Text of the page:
(Spoilers.) A movie that annoys us enough to make us want to become a pedantic asshole and even argue that it starts going wrong with its title, which arguably should be The Inheritance, but we'll skip that since it is also arguable that the title refers not to the inherited house (perhaps "a valued possession passed down in a family through succeeding generations" but hardly "an article of personal property included in an inherited estate" [American Heritage Dictionary]) but rather to the fetus in the ceramic jar that pops up two-thirds of the way through this highly gothic and visually beautiful movie. Let it be said, however, that going by what transpires on screen director Leste Chen has a much stronger comprehension of beautiful visuals than he does of either a tight narrative or an effective horror story: The Heirloom is an oft confusing and slightly epileptically told — "epileptically" being a nice word for sloppily — gothic tale of horror that mistakes aesthetics and style for coherence and narrative.
The result is eye candy that, while admittedly gorgeous, soon annoys, particularly because it so outweighs the coherency and story... often, the director seems to be aiming to out-artify the best of the visual overkill found in vintage Jess Franco or Jean Rollins, but without the exploitive aspects. No cheap and sleazy shock moments, no naked titties or decadent soft-core sex scenes, no cheap-looking blood and guts — just a ton of slow-moving camera movements, beautiful color compositions, extremely deliberate pacing, good looking but bad actors, and out-of-focus photography set to a washing soundtrack that sounds as if it has been cribbed from a TV love story. In other words, all foreplay and no payoff — until the final kick-in-the-gut which is hardly as depressing and saddening as it should be because by the time it happens the viewer simply doesn't give a flying fuck anymore.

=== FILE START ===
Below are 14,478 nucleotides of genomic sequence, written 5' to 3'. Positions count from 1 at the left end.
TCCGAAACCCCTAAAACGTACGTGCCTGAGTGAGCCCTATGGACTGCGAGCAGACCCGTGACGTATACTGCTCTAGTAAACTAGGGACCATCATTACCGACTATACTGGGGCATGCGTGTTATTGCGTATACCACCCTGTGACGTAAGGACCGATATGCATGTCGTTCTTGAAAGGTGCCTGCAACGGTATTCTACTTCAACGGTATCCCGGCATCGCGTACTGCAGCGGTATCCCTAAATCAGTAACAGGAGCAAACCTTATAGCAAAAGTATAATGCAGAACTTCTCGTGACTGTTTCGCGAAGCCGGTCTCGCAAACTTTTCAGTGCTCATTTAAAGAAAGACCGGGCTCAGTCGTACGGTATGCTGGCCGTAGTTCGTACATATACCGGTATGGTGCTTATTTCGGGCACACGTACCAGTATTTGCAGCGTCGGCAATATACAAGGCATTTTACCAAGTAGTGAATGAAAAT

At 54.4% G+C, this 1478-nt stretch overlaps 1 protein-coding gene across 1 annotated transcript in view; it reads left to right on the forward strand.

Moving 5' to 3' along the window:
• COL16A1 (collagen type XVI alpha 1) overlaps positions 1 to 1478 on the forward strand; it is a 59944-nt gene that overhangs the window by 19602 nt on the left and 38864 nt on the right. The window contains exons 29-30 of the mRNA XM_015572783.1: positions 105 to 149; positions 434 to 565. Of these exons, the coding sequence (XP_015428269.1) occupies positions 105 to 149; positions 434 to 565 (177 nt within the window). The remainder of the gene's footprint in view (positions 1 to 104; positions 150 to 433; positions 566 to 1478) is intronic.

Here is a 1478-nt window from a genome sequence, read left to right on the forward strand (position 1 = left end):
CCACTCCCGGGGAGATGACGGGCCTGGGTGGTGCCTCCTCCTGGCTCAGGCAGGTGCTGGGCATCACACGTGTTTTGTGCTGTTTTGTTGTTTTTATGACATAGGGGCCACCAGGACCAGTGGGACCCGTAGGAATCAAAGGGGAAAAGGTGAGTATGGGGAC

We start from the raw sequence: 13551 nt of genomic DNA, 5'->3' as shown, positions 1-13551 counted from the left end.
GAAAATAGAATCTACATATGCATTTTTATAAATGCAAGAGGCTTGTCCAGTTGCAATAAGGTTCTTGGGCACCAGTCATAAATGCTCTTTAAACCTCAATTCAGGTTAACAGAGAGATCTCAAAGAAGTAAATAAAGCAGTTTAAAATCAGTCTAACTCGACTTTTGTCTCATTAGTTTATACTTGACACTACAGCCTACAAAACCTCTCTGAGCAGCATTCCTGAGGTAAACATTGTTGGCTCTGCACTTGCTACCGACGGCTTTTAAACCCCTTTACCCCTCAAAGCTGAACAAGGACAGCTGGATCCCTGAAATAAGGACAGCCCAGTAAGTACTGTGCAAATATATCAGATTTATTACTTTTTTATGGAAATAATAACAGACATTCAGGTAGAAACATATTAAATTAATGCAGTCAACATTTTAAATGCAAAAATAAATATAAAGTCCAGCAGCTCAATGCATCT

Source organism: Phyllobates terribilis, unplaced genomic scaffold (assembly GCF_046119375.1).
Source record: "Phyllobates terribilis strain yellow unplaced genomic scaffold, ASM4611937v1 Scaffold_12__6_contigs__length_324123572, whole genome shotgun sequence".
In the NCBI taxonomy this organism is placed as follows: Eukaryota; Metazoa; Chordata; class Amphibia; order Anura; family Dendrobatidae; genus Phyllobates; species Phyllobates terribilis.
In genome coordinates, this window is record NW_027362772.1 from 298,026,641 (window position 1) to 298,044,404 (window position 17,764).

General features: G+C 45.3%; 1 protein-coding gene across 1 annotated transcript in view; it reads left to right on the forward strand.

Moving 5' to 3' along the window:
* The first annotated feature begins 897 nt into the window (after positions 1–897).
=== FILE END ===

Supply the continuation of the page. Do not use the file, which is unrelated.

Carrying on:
In the end, more than anything else — and despite such occasionally horrific shots like that of a bloodied young woman crawling across the floor in a room full of 25 hanged bodies (which, of course, don't drip piss or shit, as they would in real life) — The Heirloom comes across less as a horror film or even an arty horror film than as a persiflage or caricature of an arty horror film. Worst of all, it lacks a couple of truly necessary ingredients indispensable to an effective horror films: dread, chills and scares. Not good.
The basic plot concerns a guy named James (Jason Chang of Formula 17 [2004 / trailer]) who returns to Taiwan from twenty years abroad to inherit a huge Art Deco house that, on the exterior, looks more like a factory or apartment building than anything else, but seeing that it once housed up to 15 people, the size is acceptable. What is less acceptable is that despite being gone for twenty years, James not only has friends of the same age in town but even a beautiful dancer girlfriend Yo (Terri Kwan of Good Will Evil [2008 / first 8.5 minutes]) who, after he confronts her with the conflict of her plans to leave town over drinks in the company of their shared friends (as is done in any good relationship), decides overnight to toss her plans to study abroad to move in with him in his spooky, dilapidated inheritance.